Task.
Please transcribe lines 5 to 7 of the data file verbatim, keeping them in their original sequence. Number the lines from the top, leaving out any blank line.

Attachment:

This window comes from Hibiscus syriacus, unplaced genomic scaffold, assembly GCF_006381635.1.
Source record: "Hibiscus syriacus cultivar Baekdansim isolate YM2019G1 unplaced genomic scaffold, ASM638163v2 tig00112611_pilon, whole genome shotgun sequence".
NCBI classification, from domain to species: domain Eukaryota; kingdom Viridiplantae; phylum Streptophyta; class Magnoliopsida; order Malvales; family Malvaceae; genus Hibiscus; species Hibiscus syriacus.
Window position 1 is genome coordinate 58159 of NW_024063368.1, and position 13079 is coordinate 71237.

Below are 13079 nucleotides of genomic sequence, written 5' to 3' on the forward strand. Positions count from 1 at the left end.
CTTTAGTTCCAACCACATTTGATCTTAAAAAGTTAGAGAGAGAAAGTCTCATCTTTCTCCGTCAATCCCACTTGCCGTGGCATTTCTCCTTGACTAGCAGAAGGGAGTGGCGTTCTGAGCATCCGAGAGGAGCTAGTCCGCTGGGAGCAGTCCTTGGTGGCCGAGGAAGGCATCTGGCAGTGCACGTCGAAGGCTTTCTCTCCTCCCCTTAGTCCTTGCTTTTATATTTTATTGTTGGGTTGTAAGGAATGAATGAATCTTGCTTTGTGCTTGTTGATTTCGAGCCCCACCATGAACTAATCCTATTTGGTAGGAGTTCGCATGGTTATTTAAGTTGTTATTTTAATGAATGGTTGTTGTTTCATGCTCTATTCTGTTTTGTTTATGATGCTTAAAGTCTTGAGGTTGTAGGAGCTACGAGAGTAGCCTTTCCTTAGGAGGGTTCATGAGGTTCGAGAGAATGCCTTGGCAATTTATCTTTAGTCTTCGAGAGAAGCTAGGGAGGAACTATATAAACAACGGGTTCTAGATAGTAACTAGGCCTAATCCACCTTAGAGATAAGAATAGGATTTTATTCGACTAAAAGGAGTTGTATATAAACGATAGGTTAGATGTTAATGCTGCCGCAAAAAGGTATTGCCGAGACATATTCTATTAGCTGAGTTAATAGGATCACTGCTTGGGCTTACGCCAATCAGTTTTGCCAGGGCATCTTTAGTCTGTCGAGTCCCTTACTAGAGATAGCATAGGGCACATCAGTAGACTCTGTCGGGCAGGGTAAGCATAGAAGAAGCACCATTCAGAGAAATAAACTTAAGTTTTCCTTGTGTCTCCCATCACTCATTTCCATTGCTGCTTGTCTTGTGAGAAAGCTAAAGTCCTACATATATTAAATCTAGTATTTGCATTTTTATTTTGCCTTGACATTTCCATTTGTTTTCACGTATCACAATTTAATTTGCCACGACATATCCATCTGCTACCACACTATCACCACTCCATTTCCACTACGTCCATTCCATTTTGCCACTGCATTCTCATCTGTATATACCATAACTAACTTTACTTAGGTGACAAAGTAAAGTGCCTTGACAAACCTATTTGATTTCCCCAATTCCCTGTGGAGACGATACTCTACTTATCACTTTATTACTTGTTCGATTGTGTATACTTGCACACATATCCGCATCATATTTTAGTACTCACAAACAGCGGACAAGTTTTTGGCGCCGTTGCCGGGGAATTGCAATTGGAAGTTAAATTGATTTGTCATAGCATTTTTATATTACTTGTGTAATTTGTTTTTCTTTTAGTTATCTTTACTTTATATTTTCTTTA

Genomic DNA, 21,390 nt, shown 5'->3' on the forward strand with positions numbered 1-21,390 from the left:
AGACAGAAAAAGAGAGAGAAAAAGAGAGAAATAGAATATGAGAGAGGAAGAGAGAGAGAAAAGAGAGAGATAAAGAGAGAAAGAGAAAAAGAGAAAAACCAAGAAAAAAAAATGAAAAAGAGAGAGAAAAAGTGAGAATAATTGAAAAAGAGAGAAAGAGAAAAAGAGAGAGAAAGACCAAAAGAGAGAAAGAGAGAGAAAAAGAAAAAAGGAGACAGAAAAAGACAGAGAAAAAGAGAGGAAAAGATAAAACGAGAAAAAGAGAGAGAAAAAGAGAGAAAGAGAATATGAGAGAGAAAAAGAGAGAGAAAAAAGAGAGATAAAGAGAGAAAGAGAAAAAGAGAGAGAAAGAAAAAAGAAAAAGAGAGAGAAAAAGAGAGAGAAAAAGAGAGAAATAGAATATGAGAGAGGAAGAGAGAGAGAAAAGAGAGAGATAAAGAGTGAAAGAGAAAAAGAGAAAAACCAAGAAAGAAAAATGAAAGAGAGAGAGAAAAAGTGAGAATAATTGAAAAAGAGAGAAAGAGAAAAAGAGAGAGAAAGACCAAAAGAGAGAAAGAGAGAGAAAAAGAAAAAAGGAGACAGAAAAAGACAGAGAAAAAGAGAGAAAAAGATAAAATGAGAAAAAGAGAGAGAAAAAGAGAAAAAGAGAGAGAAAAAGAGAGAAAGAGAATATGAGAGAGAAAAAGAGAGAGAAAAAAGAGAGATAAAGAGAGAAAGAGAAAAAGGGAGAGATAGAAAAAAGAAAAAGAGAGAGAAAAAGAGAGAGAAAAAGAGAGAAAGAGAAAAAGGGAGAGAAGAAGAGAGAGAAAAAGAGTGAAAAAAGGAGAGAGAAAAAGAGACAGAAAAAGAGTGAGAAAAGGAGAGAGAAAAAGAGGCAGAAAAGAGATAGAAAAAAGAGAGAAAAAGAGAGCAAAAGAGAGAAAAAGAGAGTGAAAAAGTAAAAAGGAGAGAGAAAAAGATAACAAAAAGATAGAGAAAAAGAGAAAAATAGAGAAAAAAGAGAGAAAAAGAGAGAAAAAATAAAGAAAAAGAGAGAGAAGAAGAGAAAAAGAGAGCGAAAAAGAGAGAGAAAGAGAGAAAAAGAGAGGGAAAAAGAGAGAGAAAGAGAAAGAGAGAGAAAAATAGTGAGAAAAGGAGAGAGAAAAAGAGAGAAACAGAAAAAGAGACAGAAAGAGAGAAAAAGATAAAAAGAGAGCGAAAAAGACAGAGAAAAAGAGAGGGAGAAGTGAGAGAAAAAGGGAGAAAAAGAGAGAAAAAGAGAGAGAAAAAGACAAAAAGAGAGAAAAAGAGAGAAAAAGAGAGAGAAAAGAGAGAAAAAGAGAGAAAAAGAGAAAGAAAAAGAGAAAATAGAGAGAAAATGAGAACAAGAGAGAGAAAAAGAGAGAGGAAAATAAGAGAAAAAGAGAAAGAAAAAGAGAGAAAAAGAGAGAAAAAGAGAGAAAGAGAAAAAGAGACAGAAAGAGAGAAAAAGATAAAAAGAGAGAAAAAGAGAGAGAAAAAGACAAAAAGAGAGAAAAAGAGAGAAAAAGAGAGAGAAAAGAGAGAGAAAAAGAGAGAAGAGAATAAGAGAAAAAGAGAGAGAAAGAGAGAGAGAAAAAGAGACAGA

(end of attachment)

Below are 13079 nucleotides of genomic sequence, written 5' to 3' on the forward strand. Positions count from 1 at the left end.
CTTTAGTTCCAACCACATTTGATCTTAAAAAGTTAGAGAGAGAAAGTCTCATCTTTCTCCGTCAATCCCACTTGCCGTGGCATTTCTCCTTGACTAGCAGAAGGGAGTGGCGTTCTGAGCATCCGAGAGGAGCTAGTCCGCTGGGAGCAGTCCTTGGTGGCCGAGGAAGGCATCTGGCAGTGCACGTCGAAGGCTTTCTCTCCTCCCCTTAGTCCTTGCTTTTATATTTTATTGTTGGGTTGTAAGGAATGAATGAATCTTGCTTTGTGCTTGTTGATTTCGAGCCCCACCATGAACTAATCCTATTTGGTAGGAGTTCGCATGGTTATTTAAGTTGTTATTTTAATGAATGGTTGTTGTTTCATGCTCTATTCTGTTTTGTTTATGATGCTTAAAGTCTTGAGGTTGTAGGAGCTACGAGAGTAGCCTTTCCTTAGGAGGGTTCATGAGGTTCGAGAGAATGCCTTGGCAATTTATCTTTAGTCTTCGAGAGAAGCTAGGGAGGAACTATATAAACAACGGGTTCTAGATAGTAACTAGGCCTAATCCACCTTAGAGATAAGAATAGGATTTTATTCGACTAAAAGGAGTTGTATATAAACGATAGGTTAGATGTTAATGCTGCCGCAAAAAGGTATTGCCGAGACATATTCTATTAGCTGAGTTAATAGGATCACTGCTTGGGCTTACGCCAATCAGTTTTGCCAGGGCATCTTTAGTCTGTCGAGTCCCTTACTAGAGATAGCATAGGGCACATCAGTAGACTCTGTCGGGCAGGGTAAGCATAGAAGAAGCACCATTCAGAGAAATAAACTTAAGTTTTCCTTGTGTCTCCCATCACTCATTTCCATTGCTGCTTGTCTTGTGAGAAAGCTAAAGTCCTACATATATTAAATCTAGTATTTGCATTTTTATTTTGCCTTGACATTTCCATTTGTTTTCACGTATCACAATTTAATTTGCCACGACATATCCATCTGCTACCACACTATCACCACTCCATTTCCACTACGTCCATTCCATTTTGCCACTGCATTCTCATCTGTATATACCATAACTAACTTTACTTAGGTGACAAAGTAAAGTGCCTTGACAAACCTATTTGATTTCCCCAATTCCCTGTGGAGACGATACTCTACTTATCACTTTATTACTTGTTCGATTGTGTATACTTGCACACATATCCGCATCATATTTTAGTACTCACAAACAGCGGACAAGTTTTTGGCGCCGTTGCCGGGGAATTGCAATTGGAAGTTAAATTGATTTGTCATAGCATTTTTATATTACTTGTGTAATTTGTTTTTCTTTTAGTTATCTTTACTTTATATTTTCTTTA

Genomic DNA, 21,390 nt, shown 5'->3' on the forward strand with positions numbered 1-21,390 from the left: